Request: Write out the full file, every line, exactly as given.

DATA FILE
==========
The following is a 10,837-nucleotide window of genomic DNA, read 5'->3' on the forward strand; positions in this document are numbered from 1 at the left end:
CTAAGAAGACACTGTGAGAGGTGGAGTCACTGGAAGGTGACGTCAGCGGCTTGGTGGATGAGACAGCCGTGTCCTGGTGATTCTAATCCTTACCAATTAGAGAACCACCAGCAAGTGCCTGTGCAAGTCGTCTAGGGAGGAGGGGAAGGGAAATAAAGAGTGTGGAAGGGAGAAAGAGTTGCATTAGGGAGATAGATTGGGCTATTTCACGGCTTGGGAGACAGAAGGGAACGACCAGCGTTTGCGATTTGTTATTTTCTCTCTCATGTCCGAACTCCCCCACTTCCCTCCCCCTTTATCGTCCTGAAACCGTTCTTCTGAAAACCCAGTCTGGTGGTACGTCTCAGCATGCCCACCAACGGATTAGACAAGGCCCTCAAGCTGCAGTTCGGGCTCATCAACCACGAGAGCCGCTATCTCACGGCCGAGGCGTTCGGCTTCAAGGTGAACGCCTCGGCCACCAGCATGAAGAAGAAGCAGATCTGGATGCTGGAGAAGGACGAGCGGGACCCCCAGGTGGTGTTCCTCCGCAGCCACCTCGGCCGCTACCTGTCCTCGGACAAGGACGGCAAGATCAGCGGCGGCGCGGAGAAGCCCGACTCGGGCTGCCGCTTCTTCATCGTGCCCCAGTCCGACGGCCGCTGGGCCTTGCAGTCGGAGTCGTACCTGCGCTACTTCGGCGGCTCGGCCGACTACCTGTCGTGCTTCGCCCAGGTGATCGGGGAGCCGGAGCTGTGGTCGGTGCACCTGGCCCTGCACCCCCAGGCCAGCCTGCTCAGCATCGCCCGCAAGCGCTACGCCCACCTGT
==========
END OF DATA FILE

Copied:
The following is a 10,837-nucleotide window of genomic DNA, read 5'->3' on the forward strand; positions in this document are numbered from 1 at the left end:
CTAAGAAGACACTGTGAGAGGTGGAGTCACTGGAAGGTGACGTCAGCGGCTTGGTGGATGAGACAGCCGTGTCCTGGTGATTCTAATCCTTACCAATTAGAGAACCACCAGCAAGTGCCTGTGCAAGTCGTCTAGGGAGGAGGGGAAGGGAAATAAAGAGTGTGGAAGGGAGAAAGAGTTGCATTAGGGAGATAGATTGGGCTATTTCACGGCTTGGGAGACAGAAGGGAACGACCAGCGTTTGCGATTTGTTATTTTCTCTCTCATGTCCGAACTCCCCCACTTCCCTCCCCCTTTATCGTCCTGAAACCGTTCTTCTGAAAACCCAGTCTGGTGGTACGTCTCAGCATGCCCACCAACGGATTAGACAAGGCCCTCAAGCTGCAGTTCGGGCTCATCAACCACGAGAGCCGCTATCTCACGGCCGAGGCGTTCGGCTTCAAGGTGAACGCCTCGGCCACCAGCATGAAGAAGAAGCAGATCTGGATGCTGGAGAAGGACGAGCGGGACCCCCAGGTGGTGTTCCTCCGCAGCCACCTCGGCCGCTACCTGTCCTCGGACAAGGACGGCAAGATCAGCGGCGGCGCGGAGAAGCCCGACTCGGGCTGCCGCTTCTTCATCGTGCCCCAGTCCGACGGCCGCTGGGCCTTGCAGTCGGAGTCGTACCTGCGCTACTTCGGCGGCTCGGCCGACTACCTGTCGTGCTTCGCCCAGGTGATCGGGGAGCCGGAGCTGTGGTCGGTGCACCTGGCCCTGCACCCCCAGGCCAGCCTGCTCAGCATCGCCCGCAAGCGCTACGCCCACCTGT